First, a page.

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I'm using Oracle on database server, from an XP client, using VB6 and ADO. In one transaction, I'm inserting one record into a parent table, which has a trigger and sequence to create a unique recordid, then that recordid is used for the relationship to a child table for a variable number of inserts to the child table. For performance, this is being sent in one execute command from my client app. For instance (simplified example):

declare Recordid int;
insert into ParentTable (field list) Values (data list);
Select ParentTableSequence.currVal into Recordid from dual;
insert into ChildTable (RecordID, field list) Values (Recordid, data list);
insert into ChildTable (RecordID, field list) Values (Recordid, data list);
... multiple, variable number of additional ChildTable inserts

This is working fine. My question is: I also need to return to the client the Recordid that was created for the inserts. On SQL Server, I can add something like a select to Scope_Identity() after the commit to return a recordset to the client with the unique id.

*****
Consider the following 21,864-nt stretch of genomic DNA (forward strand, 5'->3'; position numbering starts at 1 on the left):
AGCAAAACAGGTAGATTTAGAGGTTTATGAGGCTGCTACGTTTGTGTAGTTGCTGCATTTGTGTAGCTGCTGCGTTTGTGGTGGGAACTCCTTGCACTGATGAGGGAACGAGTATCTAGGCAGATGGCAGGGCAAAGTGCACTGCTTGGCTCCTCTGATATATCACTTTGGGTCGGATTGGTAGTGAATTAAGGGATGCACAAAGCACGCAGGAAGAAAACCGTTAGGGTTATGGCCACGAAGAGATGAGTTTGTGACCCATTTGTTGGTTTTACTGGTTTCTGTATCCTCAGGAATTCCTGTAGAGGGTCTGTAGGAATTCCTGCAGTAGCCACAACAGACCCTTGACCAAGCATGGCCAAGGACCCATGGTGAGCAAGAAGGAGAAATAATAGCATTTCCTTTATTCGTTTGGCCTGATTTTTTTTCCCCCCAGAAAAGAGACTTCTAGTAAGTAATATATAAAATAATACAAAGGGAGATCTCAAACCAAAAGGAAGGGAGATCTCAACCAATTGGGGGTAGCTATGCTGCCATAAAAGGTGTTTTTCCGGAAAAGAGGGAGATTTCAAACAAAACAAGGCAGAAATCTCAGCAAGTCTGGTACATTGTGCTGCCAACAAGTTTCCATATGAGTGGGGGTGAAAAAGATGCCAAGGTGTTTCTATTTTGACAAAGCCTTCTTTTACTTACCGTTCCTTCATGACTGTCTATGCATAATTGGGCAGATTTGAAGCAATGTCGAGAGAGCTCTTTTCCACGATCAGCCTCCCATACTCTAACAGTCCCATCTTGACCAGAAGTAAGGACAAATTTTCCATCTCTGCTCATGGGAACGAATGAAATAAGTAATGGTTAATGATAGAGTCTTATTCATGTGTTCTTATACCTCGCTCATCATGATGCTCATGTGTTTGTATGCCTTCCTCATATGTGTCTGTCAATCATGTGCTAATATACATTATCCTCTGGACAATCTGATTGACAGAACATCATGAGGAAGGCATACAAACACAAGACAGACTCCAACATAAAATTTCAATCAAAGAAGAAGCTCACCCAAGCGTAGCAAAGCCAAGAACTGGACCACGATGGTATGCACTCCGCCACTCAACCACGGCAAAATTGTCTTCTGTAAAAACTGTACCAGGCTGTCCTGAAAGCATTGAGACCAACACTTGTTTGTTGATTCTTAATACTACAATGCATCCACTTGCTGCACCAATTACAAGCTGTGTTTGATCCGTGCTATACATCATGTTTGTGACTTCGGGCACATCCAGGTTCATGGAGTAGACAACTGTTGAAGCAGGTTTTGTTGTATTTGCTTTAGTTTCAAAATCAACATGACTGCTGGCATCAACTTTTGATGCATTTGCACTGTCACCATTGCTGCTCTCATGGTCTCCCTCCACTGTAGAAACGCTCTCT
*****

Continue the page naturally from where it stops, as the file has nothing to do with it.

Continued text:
But how can I do something similar for Oracle (doesn't have to be a recordset, I just need that long integer value)? I've tried a number of things based on results from searching the 'net, but have failed in finding a solution.


share|improve this question
What about simply: "SELECT RecordID" at the end of your sql? – Lasse V. Karlsen Aug 24 '09 at 21:06

These two lines can be compressed into a single statement:

--  insert into ParentTable (field list) Values (data list);
--  Select ParentTableSequence.currVal into Recordid from dual;
insert into ParentTable (field list) Values (data list)
  returning ParentTable.ID into Recordid;

If you want to pass the ID back to the calling program you will need to define your program as a stored procedure or function, returning Recordid as an OUT parameter or a RETURN value respectively.


MarkL commented:

This is more of an Oracle PL/SQL question than anything else, I believe.

I confess that I no nothing about ADO, so I don't know whether the following example will work in your case. It involves building some infrastructure which allows us to pass an array of values into a procedure. The following example creates a new department, promotes an existing employee to manage it and assigns two new hires.

SQL> create or replace type new_emp_t as object